FIVE OMNIPRESENT MENTAL FACULTIES
In this series, Five Omnipresent Mental Faculties, you will be listening to lightly edited audio teachings by Gelek Rimpoche. These teachings were part of a series on mind and mental faculties titled Inner World of Mind and taught at Jewel Heart in Ann Arbor and New York during 2007 – 2008.
The titles and descriptions of the four sessions are listed below –
When we reflect on the human mind, it may appear to us as a singular, perhaps even confusing, uncharted territory. According to Buddhist psychology however, there are 52 mental faculties, or specific subcategories comprising the mind. Some function only occasionally, while five are always present.
In this session, Gelek Rimpoche explains the first mental faculty of “feeling,” which concerns our most fundamental experience of reality: whether we feel good, bad or something in between.
Discrimination and Intention
When we say we know something, how do we know it? It is through the second mental faculty of “discrimination,” when we discern and label things. Whether we discern rightly or wrongly, the mental faculty of discrimination is essential to the way we relate to the world.
In this session, Gelek Rimpoche presents this process along with how the third mental faculty of “intention” draws the attention of our mind to a particular person or object, and sometimes seems to overpower the principal mind completely.
Contact and Attention
Where do desire and hatred begin within our minds? In this session, Gelek Rimpoche introduces the fourth mental faculty, “contact,” and shares how it connects an object with our principal consciousness as well as a specific sense consciousness.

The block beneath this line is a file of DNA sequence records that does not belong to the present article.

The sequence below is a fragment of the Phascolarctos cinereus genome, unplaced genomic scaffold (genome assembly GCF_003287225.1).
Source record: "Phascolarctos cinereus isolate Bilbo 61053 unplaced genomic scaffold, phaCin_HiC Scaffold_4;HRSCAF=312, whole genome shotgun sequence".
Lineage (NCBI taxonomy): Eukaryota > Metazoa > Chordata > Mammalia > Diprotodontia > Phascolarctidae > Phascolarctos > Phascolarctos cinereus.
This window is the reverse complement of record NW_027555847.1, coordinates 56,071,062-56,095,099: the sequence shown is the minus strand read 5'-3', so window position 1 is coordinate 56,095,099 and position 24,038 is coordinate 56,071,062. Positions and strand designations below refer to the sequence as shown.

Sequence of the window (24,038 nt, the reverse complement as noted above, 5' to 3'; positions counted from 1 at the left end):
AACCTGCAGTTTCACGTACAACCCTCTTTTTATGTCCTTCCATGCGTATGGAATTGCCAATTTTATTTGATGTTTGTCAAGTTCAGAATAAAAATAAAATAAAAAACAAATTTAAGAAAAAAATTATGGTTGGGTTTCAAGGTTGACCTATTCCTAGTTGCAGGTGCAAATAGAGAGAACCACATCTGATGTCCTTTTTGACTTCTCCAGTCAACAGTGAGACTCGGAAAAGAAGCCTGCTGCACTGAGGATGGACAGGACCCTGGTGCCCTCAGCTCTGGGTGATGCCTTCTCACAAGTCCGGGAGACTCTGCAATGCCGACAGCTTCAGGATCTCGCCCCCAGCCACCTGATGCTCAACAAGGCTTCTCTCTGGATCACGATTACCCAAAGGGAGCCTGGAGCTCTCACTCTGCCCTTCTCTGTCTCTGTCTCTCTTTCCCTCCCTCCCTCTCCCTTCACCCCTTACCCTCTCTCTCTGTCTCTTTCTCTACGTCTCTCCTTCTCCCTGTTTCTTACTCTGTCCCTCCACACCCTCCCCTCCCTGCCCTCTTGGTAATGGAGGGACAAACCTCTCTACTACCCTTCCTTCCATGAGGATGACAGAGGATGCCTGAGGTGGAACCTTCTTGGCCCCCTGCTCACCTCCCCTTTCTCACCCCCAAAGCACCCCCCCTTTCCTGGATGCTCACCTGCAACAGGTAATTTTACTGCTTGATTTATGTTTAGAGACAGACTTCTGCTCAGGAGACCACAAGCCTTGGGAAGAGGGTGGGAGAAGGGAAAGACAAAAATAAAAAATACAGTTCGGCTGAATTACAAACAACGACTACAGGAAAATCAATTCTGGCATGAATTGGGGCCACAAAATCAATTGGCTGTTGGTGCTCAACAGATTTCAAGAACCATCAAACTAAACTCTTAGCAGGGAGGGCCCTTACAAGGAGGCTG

By providing the basis for us to like or dislike things, this mental faculty has an enormous impact on our daily lives and emotions. Rimpoche then continues with how the mental faculty of “attention” allows our minds to settle on the details of a particular object. This is a fundamental basis for the more developed mental faculties, such as recollection and alertness.
Short Review of Inner World of Mind Thus Far
In this session, Gelek Rimpoche provides a broader overview of our overall motivation, reminding us of our larger purpose in studying the mental faculties. Since our mind is what determines whether we have a positive or negative experience in life, by understanding how it functions, we are able to participate more fully in generating our own happiness and our positive progress on the spiritual path.
After briefly discussing the three scopes of Buddhist practice, Rimpoche reviews the first five mental faculties previously explored and concludes with “contact”, the process by which we connect with the sensory world, and “attention”, the way we focus on objects.
Four sessions in total, they range from just under thirty minutes to just under one hour in length.
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